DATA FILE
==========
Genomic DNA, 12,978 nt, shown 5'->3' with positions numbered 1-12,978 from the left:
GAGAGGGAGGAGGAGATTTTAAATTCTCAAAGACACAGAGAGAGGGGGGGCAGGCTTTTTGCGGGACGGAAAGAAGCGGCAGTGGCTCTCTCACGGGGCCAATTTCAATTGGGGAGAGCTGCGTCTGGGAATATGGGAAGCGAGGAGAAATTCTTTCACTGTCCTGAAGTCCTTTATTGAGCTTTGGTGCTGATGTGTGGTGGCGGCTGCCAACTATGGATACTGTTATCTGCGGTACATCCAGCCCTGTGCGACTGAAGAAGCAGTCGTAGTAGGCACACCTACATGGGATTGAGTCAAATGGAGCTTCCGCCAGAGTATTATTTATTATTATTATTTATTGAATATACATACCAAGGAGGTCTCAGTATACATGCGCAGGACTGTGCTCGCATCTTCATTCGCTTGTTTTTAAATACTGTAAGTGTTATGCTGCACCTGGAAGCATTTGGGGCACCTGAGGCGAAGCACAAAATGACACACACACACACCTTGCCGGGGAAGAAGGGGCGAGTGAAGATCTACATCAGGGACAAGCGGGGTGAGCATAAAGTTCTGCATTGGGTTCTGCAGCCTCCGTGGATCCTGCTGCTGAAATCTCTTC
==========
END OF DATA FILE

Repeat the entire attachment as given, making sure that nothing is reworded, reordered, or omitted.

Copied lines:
Genomic DNA, 12,978 nt, shown 5'->3' with positions numbered 1-12,978 from the left:
GAGAGGGAGGAGGAGATTTTAAATTCTCAAAGACACAGAGAGAGGGGGGGCAGGCTTTTTGCGGGACGGAAAGAAGCGGCAGTGGCTCTCTCACGGGGCCAATTTCAATTGGGGAGAGCTGCGTCTGGGAATATGGGAAGCGAGGAGAAATTCTTTCACTGTCCTGAAGTCCTTTATTGAGCTTTGGTGCTGATGTGTGGTGGCGGCTGCCAACTATGGATACTGTTATCTGCGGTACATCCAGCCCTGTGCGACTGAAGAAGCAGTCGTAGTAGGCACACCTACATGGGATTGAGTCAAATGGAGCTTCCGCCAGAGTATTATTTATTATTATTATTTATTGAATATACATACCAAGGAGGTCTCAGTATACATGCGCAGGACTGTGCTCGCATCTTCATTCGCTTGTTTTTAAATACTGTAAGTGTTATGCTGCACCTGGAAGCATTTGGGGCACCTGAGGCGAAGCACAAAATGACACACACACACACCTTGCCGGGGAAGAAGGGGCGAGTGAAGATCTACATCAGGGACAAGCGGGGTGAGCATAAAGTTCTGCATTGGGTTCTGCAGCCTCCGTGGATCCTGCTGCTGAAATCTCTTC